What Do Tests Look Like?

By Mark Winteringham

The Software Testing Clinic is a safe environment for those who are interested in software testing to learn and enhance their testing skills. It also enables more experienced testers to learn and enhance their mentoring skills. At Software Testing Clinic events, we get asked a lot of good questions and not all of them we can answer in detail. This series explores some of the more common questions attendees ask.

The question we are exploring is: ‘What do tests look like?’ It challenges us to think about the activities we do as testers, the output that comes from those activities, and the effect that those outputs can have on how others view what we do as testers. It also demonstrates the different options which are available to us and the choices we have to make in testing when weighing the different styles for creating tests.

What’s Your Flavour?

So what do tests look like? Well, it depends. Tests can be created in many different ways and the different styles depend on the context you are in, for example:

  • Do I have to write my tests before or after execution?

  • What am I testing for?

    • Validation of requirements?

    • To learn about a feature?

    • To ensure we are building what the business wants?

  • How are we organising ourselves to create our product? Are we doing it iteratively or in phases?

Different approaches to creating tests have strengths and weaknesses and it’s good to be informed about them. It may be that you have the opportunity to choose what types of tests you want to create, so you can make an informed choice. Or it may be that you don’t have a choice. It’s good to know if there are requirements which have to be met due to needs from the business like regulations, metrics, or visibility in general.

So let’s take a look at a few different types of tests, how they are used and consider some of their strengths and weaknesses.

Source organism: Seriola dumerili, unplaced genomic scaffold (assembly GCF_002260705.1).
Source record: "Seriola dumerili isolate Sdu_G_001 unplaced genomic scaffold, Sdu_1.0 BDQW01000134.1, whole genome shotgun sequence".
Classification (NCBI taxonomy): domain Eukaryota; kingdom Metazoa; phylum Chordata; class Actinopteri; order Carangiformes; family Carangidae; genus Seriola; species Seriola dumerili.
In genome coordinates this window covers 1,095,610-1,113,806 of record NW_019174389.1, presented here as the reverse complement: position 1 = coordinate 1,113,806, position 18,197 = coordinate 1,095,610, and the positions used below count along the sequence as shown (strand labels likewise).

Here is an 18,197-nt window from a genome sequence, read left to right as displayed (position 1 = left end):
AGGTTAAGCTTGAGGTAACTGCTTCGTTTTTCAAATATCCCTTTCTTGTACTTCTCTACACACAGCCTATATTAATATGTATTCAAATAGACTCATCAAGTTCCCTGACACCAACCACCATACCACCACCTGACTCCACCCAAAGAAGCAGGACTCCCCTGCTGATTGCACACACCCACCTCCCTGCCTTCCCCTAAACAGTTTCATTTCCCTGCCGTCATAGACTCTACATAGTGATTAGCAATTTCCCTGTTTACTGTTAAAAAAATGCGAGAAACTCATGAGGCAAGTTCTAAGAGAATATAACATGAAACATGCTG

Test Scripts

These are probably the most common output of testing. They are usually a series of steps for someone to follow with sections to fill in observations. Below is an example: Test scripts are usually built before testing commences with a view to test specific requirements or assumptions as they are delivered by development.

So what value might you get from using test scripts?

  • For non-testers and those new to testing, test scripts can be a good starting point to learn about how the application works.

  • Test cases can be a desirable way of proving that your application has met any legal requirements.

And what about weaknesses or pitfalls to be aware of?

  • As test scripts are written up front there are added costs in generating scripts and maintaining them.

  • Tests scripts steps are explicit instructions to follow, which means whoever reads your script might misunderstand your step because you made assumptions when creating the script.

  • Test scripts retread the same path each time which means that some bugs won’t be found unless you do some other types of testing, which is a negative impact on your test coverage.

Acceptance Tests

Acceptance tests are more abstract, business focused, tests that are attempting to check that the team is developing what the business wants. They can be written in the same the format as test scripts but more high level so that non-technical users can interpret how the application is expected to work. However, they can also be written using a language known as Gherkin, which has gained popularity in the last few years.

Gherkin follows the format of Given…, When…., Then…. like the example below:

        Given I am a registered user of the product

        When I log in with my credentials

        Then I should be logged into the product

Sometimes testers get confused about the use of Gherkin and acceptance tests and fall into the trap of trying to use Gherkin to create test scripts. Acceptance tests should be treated as a guide for the team rather than a tool for validation. This means teams can use a few acceptance tests to guide them towards developing what the business wants and not create exhaustive tests using Gherkin.

So what value might you get from using acceptance tests?

  • Acceptance tests are best generated in a group with developers and business owners. The high level, abstract, nature of them means they are great for initiating discussions/collaborations.

  • Show how the app behaves when all the acceptance criteria are put together

  • Acceptance tests, especially in Gherkin, describe not only the rules of the application in the form of acceptance criteria but also the expectation of how those rules will behave when an end user interacts with them.

And what about weaknesses or pitfalls to be aware of?

  • Acceptance tests are often misunderstood and the format is used to create test scripts. Which means you don’t get the collaborative value from them (too many to talk through) and they don’t offer enough detail (they are too abstract)

  • Acceptance tests come from the business perspective and don’t cover all the technical risks there might be in the application. So other testing activities are required.